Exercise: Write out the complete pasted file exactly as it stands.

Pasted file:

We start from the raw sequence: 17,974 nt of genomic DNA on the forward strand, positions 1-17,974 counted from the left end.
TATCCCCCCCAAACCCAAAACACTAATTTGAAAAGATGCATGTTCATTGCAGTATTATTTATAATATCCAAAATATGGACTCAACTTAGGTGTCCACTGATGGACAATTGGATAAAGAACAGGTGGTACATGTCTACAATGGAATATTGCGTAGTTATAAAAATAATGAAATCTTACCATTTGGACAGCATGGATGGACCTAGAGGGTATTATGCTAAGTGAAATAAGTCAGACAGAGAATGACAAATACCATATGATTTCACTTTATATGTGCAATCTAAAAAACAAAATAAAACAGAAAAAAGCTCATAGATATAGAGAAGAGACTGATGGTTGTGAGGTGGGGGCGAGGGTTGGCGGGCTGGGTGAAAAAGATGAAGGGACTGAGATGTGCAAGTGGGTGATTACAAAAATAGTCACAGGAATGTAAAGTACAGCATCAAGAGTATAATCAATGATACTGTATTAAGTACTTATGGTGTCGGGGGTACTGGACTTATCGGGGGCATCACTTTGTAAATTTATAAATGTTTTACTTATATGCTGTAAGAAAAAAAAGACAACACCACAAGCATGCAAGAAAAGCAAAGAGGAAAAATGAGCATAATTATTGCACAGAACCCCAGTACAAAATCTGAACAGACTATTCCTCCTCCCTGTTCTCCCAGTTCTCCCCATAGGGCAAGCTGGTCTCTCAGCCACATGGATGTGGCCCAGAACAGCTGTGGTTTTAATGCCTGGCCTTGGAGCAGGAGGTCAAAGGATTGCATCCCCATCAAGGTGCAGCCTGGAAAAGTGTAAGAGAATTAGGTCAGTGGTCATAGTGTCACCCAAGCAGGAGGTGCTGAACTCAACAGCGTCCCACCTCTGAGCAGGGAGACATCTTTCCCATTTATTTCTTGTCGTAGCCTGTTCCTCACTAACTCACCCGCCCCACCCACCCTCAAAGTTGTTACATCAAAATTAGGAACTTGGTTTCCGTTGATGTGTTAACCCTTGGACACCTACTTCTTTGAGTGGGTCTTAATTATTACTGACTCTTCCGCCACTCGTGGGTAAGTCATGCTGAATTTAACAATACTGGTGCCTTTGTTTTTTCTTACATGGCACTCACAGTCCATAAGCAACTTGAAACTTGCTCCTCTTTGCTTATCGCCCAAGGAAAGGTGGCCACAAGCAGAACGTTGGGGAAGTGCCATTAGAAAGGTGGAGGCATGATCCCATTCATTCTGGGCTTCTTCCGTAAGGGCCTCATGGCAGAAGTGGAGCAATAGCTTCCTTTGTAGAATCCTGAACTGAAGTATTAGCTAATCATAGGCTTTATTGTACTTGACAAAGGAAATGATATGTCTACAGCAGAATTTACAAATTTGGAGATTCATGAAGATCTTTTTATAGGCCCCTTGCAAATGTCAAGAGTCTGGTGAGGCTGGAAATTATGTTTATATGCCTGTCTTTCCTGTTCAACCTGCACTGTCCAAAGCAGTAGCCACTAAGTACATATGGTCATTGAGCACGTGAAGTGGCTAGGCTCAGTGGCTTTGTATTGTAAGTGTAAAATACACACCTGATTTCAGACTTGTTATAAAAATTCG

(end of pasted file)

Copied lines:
We start from the raw sequence: 17,974 nt of genomic DNA on the forward strand, positions 1-17,974 counted from the left end.
TATCCCCCCCAAACCCAAAACACTAATTTGAAAAGATGCATGTTCATTGCAGTATTATTTATAATATCCAAAATATGGACTCAACTTAGGTGTCCACTGATGGACAATTGGATAAAGAACAGGTGGTACATGTCTACAATGGAATATTGCGTAGTTATAAAAATAATGAAATCTTACCATTTGGACAGCATGGATGGACCTAGAGGGTATTATGCTAAGTGAAATAAGTCAGACAGAGAATGACAAATACCATATGATTTCACTTTATATGTGCAATCTAAAAAACAAAATAAAACAGAAAAAAGCTCATAGATATAGAGAAGAGACTGATGGTTGTGAGGTGGGGGCGAGGGTTGGCGGGCTGGGTGAAAAAGATGAAGGGACTGAGATGTGCAAGTGGGTGATTACAAAAATAGTCACAGGAATGTAAAGTACAGCATCAAGAGTATAATCAATGATACTGTATTAAGTACTTATGGTGTCGGGGGTACTGGACTTATCGGGGGCATCACTTTGTAAATTTATAAATGTTTTACTTATATGCTGTAAGAAAAAAAAGACAACACCACAAGCATGCAAGAAAAGCAAAGAGGAAAAATGAGCATAATTATTGCACAGAACCCCAGTACAAAATCTGAACAGACTATTCCTCCTCCCTGTTCTCCCAGTTCTCCCCATAGGGCAAGCTGGTCTCTCAGCCACATGGATGTGGCCCAGAACAGCTGTGGTTTTAATGCCTGGCCTTGGAGCAGGAGGTCAAAGGATTGCATCCCCATCAAGGTGCAGCCTGGAAAAGTGTAAGAGAATTAGGTCAGTGGTCATAGTGTCACCCAAGCAGGAGGTGCTGAACTCAACAGCGTCCCACCTCTGAGCAGGGAGACATCTTTCCCATTTATTTCTTGTCGTAGCCTGTTCCTCACTAACTCACCCGCCCCACCCACCCTCAAAGTTGTTACATCAAAATTAGGAACTTGGTTTCCGTTGATGTGTTAACCCTTGGACACCTACTTCTTTGAGTGGGTCTTAATTATTACTGACTCTTCCGCCACTCGTGGGTAAGTCATGCTGAATTTAACAATACTGGTGCCTTTGTTTTTTCTTACATGGCACTCACAGTCCATAAGCAACTTGAAACTTGCTCCTCTTTGCTTATCGCCCAAGGAAAGGTGGCCACAAGCAGAACGTTGGGGAAGTGCCATTAGAAAGGTGGAGGCATGATCCCATTCATTCTGGGCTTCTTCCGTAAGGGCCTCATGGCAGAAGTGGAGCAATAGCTTCCTTTGTAGAATCCTGAACTGAAGTATTAGCTAATCATAGGCTTTATTGTACTTGACAAAGGAAATGATATGTCTACAGCAGAATTTACAAATTTGGAGATTCATGAAGATCTTTTTATAGGCCCCTTGCAAATGTCAAGAGTCTGGTGAGGCTGGAAATTATGTTTATATGCCTGTCTTTCCTGTTCAACCTGCACTGTCCAAAGCAGTAGCCACTAAGTACATATGGTCATTGAGCACGTGAAGTGGCTAGGCTCAGTGGCTTTGTATTGTAAGTGTAAAATACACACCTGATTTCAGACTTGTTATAAAAATTCG